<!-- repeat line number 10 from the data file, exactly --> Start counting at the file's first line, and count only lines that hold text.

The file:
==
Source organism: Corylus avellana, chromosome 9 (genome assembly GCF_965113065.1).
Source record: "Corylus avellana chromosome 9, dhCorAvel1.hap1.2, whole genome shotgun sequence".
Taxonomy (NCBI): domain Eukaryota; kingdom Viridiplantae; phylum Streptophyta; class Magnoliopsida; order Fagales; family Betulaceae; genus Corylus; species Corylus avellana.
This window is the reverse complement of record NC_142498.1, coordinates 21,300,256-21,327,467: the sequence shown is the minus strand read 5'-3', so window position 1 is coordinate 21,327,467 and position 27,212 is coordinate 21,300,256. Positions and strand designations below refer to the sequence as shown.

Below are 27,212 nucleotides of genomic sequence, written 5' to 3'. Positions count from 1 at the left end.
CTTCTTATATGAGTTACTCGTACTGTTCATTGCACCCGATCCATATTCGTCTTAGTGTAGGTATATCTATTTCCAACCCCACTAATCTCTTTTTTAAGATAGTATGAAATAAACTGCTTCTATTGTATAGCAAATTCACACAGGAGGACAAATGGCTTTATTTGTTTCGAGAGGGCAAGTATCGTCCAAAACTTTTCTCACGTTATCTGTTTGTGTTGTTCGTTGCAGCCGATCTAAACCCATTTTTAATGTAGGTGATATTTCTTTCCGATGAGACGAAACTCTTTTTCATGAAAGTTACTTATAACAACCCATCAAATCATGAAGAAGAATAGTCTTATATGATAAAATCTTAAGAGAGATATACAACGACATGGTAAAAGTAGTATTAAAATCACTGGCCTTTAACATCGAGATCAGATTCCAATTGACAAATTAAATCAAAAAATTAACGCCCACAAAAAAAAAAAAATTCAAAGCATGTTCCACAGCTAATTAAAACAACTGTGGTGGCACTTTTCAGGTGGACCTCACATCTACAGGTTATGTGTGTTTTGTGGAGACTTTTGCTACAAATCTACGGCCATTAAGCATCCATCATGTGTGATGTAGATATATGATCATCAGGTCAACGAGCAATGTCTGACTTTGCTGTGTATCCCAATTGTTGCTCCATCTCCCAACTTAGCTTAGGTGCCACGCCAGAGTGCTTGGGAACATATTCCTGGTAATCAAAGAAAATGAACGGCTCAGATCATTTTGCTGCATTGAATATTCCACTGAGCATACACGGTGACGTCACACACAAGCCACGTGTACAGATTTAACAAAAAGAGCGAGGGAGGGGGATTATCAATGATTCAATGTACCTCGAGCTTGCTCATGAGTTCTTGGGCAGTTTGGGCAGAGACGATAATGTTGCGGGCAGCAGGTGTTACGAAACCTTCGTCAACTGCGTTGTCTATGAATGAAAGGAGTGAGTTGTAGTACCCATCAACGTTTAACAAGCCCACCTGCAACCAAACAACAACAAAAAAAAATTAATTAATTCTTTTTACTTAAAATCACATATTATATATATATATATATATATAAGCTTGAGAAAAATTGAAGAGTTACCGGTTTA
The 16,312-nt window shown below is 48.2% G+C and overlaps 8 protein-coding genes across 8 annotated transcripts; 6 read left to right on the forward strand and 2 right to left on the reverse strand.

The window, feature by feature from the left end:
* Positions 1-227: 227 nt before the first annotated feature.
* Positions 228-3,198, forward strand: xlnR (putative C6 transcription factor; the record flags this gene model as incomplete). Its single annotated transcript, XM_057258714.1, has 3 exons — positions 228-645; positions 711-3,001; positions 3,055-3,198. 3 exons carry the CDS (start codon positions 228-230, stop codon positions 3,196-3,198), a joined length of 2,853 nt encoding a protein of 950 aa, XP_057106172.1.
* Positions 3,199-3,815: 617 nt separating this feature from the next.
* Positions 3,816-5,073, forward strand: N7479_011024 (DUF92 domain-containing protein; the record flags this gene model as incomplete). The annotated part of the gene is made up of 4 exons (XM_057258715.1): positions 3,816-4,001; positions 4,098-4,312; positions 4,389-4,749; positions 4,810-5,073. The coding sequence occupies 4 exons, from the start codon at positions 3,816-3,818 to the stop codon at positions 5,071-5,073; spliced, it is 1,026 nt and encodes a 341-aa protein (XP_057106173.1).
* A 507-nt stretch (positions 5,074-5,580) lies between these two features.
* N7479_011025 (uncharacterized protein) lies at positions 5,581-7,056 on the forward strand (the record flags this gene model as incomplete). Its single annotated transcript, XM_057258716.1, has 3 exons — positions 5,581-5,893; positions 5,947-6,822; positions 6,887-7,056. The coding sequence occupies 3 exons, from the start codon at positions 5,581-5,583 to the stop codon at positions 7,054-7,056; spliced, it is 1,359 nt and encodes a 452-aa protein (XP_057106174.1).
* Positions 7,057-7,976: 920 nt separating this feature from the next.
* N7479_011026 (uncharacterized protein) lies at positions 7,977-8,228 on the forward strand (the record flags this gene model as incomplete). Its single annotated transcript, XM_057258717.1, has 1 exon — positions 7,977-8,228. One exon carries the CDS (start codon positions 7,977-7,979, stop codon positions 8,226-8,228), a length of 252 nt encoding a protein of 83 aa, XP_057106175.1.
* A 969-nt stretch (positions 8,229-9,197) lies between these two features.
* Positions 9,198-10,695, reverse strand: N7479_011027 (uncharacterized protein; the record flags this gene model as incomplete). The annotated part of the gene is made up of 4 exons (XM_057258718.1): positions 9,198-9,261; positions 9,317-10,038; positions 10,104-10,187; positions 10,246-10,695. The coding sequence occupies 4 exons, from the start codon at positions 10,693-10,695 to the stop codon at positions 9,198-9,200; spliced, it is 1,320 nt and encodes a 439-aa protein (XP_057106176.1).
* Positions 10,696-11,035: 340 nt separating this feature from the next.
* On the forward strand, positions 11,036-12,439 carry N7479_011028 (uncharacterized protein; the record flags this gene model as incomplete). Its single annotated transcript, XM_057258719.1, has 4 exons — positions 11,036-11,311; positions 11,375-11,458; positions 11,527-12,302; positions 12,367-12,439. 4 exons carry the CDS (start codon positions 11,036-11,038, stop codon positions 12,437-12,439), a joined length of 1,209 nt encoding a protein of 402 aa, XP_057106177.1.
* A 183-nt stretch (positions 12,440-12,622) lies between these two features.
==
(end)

* Positions 228-3,198, forward strand: xlnR (putative C6 transcription factor; the record flags this gene model as incomplete). Its single annotated transcript, XM_057258714.1, has 3 exons — positions 228-645; positions 711-3,001; positions 3,055-3,198. 3 exons carry the CDS (start codon positions 228-230, stop codon positions 3,196-3,198), a joined length of 2,853 nt encoding a protein of 950 aa, XP_057106172.1.